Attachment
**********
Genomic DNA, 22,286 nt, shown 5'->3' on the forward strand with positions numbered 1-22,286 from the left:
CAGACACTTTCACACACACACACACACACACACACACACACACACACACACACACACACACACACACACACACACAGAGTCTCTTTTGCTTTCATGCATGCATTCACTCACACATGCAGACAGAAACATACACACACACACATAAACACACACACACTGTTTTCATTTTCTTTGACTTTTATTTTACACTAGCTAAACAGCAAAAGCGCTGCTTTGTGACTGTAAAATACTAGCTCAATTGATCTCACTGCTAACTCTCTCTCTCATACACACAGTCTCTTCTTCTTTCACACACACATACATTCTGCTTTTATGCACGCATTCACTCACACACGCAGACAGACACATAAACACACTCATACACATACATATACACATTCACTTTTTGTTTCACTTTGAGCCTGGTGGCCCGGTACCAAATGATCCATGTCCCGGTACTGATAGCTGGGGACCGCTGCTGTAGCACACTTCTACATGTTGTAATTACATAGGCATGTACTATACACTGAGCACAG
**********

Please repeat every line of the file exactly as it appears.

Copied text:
Genomic DNA, 22,286 nt, shown 5'->3' on the forward strand with positions numbered 1-22,286 from the left:
CAGACACTTTCACACACACACACACACACACACACACACACACACACACACACACACACACACACACACACACACAGAGTCTCTTTTGCTTTCATGCATGCATTCACTCACACATGCAGACAGAAACATACACACACACACATAAACACACACACACTGTTTTCATTTTCTTTGACTTTTATTTTACACTAGCTAAACAGCAAAAGCGCTGCTTTGTGACTGTAAAATACTAGCTCAATTGATCTCACTGCTAACTCTCTCTCTCATACACACAGTCTCTTCTTCTTTCACACACACATACATTCTGCTTTTATGCACGCATTCACTCACACACGCAGACAGACACATAAACACACTCATACACATACATATACACATTCACTTTTTGTTTCACTTTGAGCCTGGTGGCCCGGTACCAAATGATCCATGTCCCGGTACTGATAGCTGGGGACCGCTGCTGTAGCACACTTCTACATGTTGTAATTACATAGGCATGTACTATACACTGAGCACAG